DJ: Definitely. The cool part about this band is that, with our seven members, we’re all from different cities, we all currently live in different cities. Los Angeles is a hometown too, and we just played a festival out there, so it’s very similar in a sense. But at the same time, Austin is home for everyone. There was a good portion of the crowd we recognized today, and that’s always a great feeling, when you have new fans and old fans, you really get to bridge the gap.
What’s it like trying to coordinate such a large band, when you’re spread out, too?
JM: It’s not too hard, everybody has their iPhones on them all the time, so you can email each other new songs and new ideas and new lyrics, all that stuff. We’re all really committed to doing it, so we talk all the time. Even if we’re not in the same city, we’re all in each others lives all the time. Like Dorian, our drummer, said the other day, it’s almost been better for us because we’re around each other so much already, with the amount we tour, that the space is nice. We’ve had probably about two weeks downtime from touring in the past year and a half, but having that space of knowing that Peter’s going to be in Colorado for a month, or Jesse and Stephanie are going to be in LA for awhile, or it’s just us three touring, it keeps not only the performance and the songwriting fresh for the audience, but for us as well, we’re constantly in a new scene with each other.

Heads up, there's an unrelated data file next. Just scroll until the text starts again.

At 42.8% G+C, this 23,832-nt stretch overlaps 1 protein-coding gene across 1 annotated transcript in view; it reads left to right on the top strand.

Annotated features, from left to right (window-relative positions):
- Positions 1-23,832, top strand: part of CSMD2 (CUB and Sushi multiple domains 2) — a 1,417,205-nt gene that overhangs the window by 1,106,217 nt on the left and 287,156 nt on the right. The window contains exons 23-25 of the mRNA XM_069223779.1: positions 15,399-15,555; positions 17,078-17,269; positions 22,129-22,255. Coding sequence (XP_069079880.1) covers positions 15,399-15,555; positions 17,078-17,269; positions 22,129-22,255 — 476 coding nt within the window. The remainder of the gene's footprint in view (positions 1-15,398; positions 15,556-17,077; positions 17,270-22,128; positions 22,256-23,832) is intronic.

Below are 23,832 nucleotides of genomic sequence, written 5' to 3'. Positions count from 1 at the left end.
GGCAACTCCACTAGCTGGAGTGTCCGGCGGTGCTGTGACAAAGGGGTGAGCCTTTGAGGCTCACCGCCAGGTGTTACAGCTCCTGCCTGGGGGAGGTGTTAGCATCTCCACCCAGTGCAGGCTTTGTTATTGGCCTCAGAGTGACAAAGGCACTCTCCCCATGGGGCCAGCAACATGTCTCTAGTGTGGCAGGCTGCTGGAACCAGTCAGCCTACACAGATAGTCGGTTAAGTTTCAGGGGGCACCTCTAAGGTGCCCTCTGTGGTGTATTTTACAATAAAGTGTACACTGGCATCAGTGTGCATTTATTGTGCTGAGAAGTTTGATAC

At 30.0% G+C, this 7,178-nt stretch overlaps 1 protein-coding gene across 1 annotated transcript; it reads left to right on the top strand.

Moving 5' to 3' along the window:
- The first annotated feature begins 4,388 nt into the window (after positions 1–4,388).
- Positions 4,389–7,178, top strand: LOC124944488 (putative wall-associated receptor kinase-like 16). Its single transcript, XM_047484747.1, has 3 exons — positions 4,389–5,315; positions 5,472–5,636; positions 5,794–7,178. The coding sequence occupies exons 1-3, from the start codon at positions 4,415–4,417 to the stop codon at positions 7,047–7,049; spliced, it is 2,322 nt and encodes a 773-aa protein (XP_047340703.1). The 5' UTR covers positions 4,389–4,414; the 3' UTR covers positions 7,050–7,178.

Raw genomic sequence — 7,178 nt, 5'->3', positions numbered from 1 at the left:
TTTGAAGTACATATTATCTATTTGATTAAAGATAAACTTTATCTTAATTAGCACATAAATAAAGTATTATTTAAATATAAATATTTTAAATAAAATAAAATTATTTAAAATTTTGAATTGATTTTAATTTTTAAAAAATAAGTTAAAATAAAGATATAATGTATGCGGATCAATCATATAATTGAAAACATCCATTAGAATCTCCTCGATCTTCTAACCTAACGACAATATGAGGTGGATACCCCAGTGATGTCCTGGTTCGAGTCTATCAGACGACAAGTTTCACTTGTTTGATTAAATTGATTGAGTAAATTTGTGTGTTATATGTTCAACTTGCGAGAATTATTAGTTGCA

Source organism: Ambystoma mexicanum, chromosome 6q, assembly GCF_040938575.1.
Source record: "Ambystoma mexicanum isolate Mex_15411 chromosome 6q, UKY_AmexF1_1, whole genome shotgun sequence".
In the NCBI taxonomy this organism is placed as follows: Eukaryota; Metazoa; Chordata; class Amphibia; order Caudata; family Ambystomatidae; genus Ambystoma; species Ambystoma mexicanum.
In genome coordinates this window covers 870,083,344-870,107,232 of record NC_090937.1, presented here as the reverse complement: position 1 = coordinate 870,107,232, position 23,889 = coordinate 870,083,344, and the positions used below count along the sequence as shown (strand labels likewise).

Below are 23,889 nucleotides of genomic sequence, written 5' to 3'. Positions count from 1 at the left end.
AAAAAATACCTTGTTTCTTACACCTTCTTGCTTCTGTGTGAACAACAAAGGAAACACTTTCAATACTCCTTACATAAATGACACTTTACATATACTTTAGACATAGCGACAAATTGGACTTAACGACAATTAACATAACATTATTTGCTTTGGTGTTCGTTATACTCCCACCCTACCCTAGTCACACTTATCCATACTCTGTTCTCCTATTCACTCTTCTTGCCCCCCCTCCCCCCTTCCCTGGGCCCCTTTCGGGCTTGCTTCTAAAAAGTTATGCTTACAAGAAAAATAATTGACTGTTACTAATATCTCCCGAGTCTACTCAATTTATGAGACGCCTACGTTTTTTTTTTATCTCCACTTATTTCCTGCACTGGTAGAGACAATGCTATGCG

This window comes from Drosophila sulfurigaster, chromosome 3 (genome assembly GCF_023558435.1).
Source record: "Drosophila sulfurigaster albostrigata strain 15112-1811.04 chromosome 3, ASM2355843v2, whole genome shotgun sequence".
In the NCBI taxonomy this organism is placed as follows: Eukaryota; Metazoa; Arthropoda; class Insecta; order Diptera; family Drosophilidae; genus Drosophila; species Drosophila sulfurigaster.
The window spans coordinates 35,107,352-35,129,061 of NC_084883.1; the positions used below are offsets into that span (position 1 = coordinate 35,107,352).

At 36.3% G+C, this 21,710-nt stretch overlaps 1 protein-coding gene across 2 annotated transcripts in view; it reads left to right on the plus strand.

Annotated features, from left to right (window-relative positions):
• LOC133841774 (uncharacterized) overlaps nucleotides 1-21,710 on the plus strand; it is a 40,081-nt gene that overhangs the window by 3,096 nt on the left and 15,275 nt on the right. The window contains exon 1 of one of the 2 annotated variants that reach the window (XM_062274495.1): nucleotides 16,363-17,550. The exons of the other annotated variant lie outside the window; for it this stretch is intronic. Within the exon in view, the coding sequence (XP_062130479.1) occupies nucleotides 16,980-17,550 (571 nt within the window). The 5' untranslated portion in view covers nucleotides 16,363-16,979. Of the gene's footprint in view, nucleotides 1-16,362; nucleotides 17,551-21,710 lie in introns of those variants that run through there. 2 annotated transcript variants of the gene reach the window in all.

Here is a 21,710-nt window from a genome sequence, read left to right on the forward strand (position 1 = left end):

You have a really unique sound, and use some instruments that aren’t common in contemporary bands, like the fiddle; what’s your inspiration to include those elements?
DJ: Well, she’s a family member, literally; her and Stephanie are sisters, so to bring the fiddle in… when we started this group, Jazz and Jesse brought me on our of necessity, because of a tour, and Jesse couldn’t make it all with just electric guitar. And after that we were like, that’s enough, we don’t need anything more. But then we started playing with a bass player, and it worked. And he’s a friend of ours. Everyone you see up there is a friend, or family, or close enough to be family, and everyone has found their little niche. If you play fiddle, it’s going to be on there. Jesse plays a little banjo, and we use it. Whatever we can get our hands on and fit into a song, we’ll use it.